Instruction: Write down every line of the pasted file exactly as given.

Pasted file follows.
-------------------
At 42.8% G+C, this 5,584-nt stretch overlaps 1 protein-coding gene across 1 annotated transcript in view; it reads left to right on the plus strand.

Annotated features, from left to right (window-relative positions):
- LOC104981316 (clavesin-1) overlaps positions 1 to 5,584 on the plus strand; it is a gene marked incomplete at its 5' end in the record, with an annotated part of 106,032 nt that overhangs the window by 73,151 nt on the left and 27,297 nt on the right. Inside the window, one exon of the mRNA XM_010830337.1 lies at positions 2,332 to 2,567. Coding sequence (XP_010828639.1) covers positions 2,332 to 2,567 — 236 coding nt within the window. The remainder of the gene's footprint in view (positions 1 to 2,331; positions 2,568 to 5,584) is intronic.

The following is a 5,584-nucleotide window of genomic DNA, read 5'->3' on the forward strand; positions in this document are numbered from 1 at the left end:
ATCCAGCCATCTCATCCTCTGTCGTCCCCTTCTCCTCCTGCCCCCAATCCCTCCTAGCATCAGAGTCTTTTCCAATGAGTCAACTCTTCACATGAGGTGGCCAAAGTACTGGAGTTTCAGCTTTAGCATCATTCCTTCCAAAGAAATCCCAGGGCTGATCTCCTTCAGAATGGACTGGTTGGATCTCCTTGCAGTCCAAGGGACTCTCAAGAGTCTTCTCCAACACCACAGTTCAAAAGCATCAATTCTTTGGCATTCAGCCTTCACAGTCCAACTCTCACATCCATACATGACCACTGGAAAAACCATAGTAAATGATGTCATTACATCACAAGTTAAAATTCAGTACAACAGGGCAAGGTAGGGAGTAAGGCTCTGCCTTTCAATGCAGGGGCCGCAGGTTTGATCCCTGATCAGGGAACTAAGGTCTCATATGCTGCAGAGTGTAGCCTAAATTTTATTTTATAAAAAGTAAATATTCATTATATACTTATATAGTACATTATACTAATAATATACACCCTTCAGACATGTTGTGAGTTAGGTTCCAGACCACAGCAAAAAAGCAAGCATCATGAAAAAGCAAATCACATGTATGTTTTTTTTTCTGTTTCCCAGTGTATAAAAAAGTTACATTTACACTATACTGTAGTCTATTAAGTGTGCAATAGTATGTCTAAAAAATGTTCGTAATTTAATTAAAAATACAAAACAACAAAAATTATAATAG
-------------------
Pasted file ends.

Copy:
At 42.8% G+C, this 5,584-nt stretch overlaps 1 protein-coding gene across 1 annotated transcript in view; it reads left to right on the plus strand.

Annotated features, from left to right (window-relative positions):
- LOC104981316 (clavesin-1) overlaps positions 1 to 5,584 on the plus strand; it is a gene marked incomplete at its 5' end in the record, with an annotated part of 106,032 nt that overhangs the window by 73,151 nt on the left and 27,297 nt on the right. Inside the window, one exon of the mRNA XM_010830337.1 lies at positions 2,332 to 2,567. Coding sequence (XP_010828639.1) covers positions 2,332 to 2,567 — 236 coding nt within the window. The remainder of the gene's footprint in view (positions 1 to 2,331; positions 2,568 to 5,584) is intronic.

The following is a 5,584-nucleotide window of genomic DNA, read 5'->3' on the forward strand; positions in this document are numbered from 1 at the left end:
ATCCAGCCATCTCATCCTCTGTCGTCCCCTTCTCCTCCTGCCCCCAATCCCTCCTAGCATCAGAGTCTTTTCCAATGAGTCAACTCTTCACATGAGGTGGCCAAAGTACTGGAGTTTCAGCTTTAGCATCATTCCTTCCAAAGAAATCCCAGGGCTGATCTCCTTCAGAATGGACTGGTTGGATCTCCTTGCAGTCCAAGGGACTCTCAAGAGTCTTCTCCAACACCACAGTTCAAAAGCATCAATTCTTTGGCATTCAGCCTTCACAGTCCAACTCTCACATCCATACATGACCACTGGAAAAACCATAGTAAATGATGTCATTACATCACAAGTTAAAATTCAGTACAACAGGGCAAGGTAGGGAGTAAGGCTCTGCCTTTCAATGCAGGGGCCGCAGGTTTGATCCCTGATCAGGGAACTAAGGTCTCATATGCTGCAGAGTGTAGCCTAAATTTTATTTTATAAAAAGTAAATATTCATTATATACTTATATAGTACATTATACTAATAATATACACCCTTCAGACATGTTGTGAGTTAGGTTCCAGACCACAGCAAAAAAGCAAGCATCATGAAAAAGCAAATCACATGTATGTTTTTTTTTCTGTTTCCCAGTGTATAAAAAAGTTACATTTACACTATACTGTAGTCTATTAAGTGTGCAATAGTATGTCTAAAAAATGTTCGTAATTTAATTAAAAATACAAAACAACAAAAATTATAATAG